It’s been a bear of a week at work, and I finished up a big project and presentation this afternoon. Time to decompress in the man-cave. So rather than take the ride I had planned for the evening, I tinkered around with arranging gear on the bike for camping.
From these angles, it actually looks like it takes up more room than it does; but the reality is that it is fairly compact. What’s even more impressive, to me at least, is that there is a fair amount of stuff that I could take out and leave at home depending on the nature of the trip.
The front rack is holding down a Big Agnes bag in its stuff sack. That webbing device is a Big Agnes Girdle, which they just came out with and works really well at getting all of the air out of the bag. You could probably take just about any stuff sack and compress it down quite a bit using one of these. The bag on top of that is an ALPS camp pillow. It should probably have it’s own compression sack, but that would cost more than what I paid for the pillow. I tried squeezing it in with the BA, but there wasn’t enough room. It’s all held down with a single bungee that seems quite secure.
The right pannier is the rest of the bedroom. I took the $5 compression sack from Wildware and that now holds the Kelty tent and rain fly. There’s also the Big Agnes air mattress, an old rain poncho that I found in one of our car trunks, a headband mounted LED lamp, a pack towel, and some other small items that I’ll have to inventory at some point.
The left pannier is the kitchen. I’ve got the stove with a large fuel cannister. If needed, I could pick up a small cannister that would actually fit inside the stove, but the small ones cost the same as the large ones. The stove has an integrated plate and bowl, but I also put in a small plastic tub for extra food. That’s nested inside the bottom half of a milk jug that will come in handy for clean up, etc… On top of that is a Nalgene bottle with a Steripen filter top if I would have to get water from a creek or pond, and a Steripen is tucked in the side pocket. There’s still room for a meal or two worth of food, coffee, etc… Then there are plastic bags, folded up paper towels and some aluminum foil tucked into the top pocket. There’s other stuff like matches and utensils in there as well. This is all a bit of overkill for any short trip where some cold snacks and fruit, along with a clean water source, would do the trick; but it’s cool knowing that all that space would be freed up.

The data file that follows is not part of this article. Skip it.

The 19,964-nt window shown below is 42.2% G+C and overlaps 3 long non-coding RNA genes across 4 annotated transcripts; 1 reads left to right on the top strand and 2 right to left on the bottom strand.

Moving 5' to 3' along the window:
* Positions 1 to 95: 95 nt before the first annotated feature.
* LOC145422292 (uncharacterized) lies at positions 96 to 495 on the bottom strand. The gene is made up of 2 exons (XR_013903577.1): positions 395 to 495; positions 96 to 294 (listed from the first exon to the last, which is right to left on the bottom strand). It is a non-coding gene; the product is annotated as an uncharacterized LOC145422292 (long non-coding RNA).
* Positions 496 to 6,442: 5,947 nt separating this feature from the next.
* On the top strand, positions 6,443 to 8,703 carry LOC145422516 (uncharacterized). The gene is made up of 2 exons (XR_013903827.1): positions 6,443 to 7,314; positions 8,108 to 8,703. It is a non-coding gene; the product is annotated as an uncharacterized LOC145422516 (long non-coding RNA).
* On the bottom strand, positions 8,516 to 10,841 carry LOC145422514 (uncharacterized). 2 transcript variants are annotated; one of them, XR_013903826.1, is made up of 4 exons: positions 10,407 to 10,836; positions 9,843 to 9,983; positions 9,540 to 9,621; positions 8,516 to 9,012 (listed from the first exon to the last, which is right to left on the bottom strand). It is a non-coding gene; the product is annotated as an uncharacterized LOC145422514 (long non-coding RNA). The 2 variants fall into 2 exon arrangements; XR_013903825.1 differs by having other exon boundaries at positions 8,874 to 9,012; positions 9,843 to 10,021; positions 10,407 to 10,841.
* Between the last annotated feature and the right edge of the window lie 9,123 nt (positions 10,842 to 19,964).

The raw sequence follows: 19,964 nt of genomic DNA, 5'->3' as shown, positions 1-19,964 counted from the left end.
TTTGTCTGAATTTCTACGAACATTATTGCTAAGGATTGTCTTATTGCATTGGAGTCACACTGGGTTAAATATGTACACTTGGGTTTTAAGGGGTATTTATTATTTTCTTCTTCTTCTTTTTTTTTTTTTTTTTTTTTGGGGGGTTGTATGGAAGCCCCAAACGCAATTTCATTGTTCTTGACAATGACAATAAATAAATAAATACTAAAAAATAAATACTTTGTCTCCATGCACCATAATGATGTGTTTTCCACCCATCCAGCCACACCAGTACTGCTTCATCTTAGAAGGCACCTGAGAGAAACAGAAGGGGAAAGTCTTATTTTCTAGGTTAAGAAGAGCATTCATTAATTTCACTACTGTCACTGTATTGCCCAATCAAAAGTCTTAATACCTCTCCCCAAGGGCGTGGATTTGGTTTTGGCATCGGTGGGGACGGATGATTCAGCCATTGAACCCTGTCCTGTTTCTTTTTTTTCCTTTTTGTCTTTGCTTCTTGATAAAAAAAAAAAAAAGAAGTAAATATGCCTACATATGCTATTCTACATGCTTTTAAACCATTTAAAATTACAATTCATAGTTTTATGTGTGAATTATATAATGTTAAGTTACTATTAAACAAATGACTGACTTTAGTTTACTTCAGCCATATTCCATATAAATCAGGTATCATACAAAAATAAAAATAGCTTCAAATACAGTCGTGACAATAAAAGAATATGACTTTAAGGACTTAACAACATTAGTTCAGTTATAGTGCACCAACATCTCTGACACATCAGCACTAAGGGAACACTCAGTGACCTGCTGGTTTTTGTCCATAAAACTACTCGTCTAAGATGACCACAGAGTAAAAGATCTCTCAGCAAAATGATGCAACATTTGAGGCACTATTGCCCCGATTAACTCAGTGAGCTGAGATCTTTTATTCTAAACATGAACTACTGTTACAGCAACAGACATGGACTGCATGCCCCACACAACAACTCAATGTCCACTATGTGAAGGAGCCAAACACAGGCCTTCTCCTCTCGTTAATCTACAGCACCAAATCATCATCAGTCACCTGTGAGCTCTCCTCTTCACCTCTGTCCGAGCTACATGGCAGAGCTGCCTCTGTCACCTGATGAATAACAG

You can see the tent poles tied off to the top tube. It works, but I’m thinking some old socks covering each end to keep from scratching the paint might be in order, as well as some larger velcro straps instead of the cord.
At this point, the saddlebag is slated for tools, a tube, and a Leatherman in the right pocket; camera and phone in the left, and spare clothes in the main compartment. That’s just going to depend on the time of year. I found a smallish blue tarp in the basement that will work perfectly as a groundcloth under the tent that will most likely get rolled up and lashed to the top of the bag.
I took the loaded rig for a short ride last night before it started to rain. It didn’t take long to get used to the extra weight, and things seem balanced out up front so steering is good. I’m going to have to weigh the whole shebang, but by gearing down and spinning, it seemed OK. I could tell there was extra weight on the bike, but nothing overboard.
As with all touring setups, I expect it to be a constant work in progress subject to tinkering and fine tuning as I get some trips under my belt. I’m really looking forward to doing that.
Distance: 2.5 miles 2010: 117.6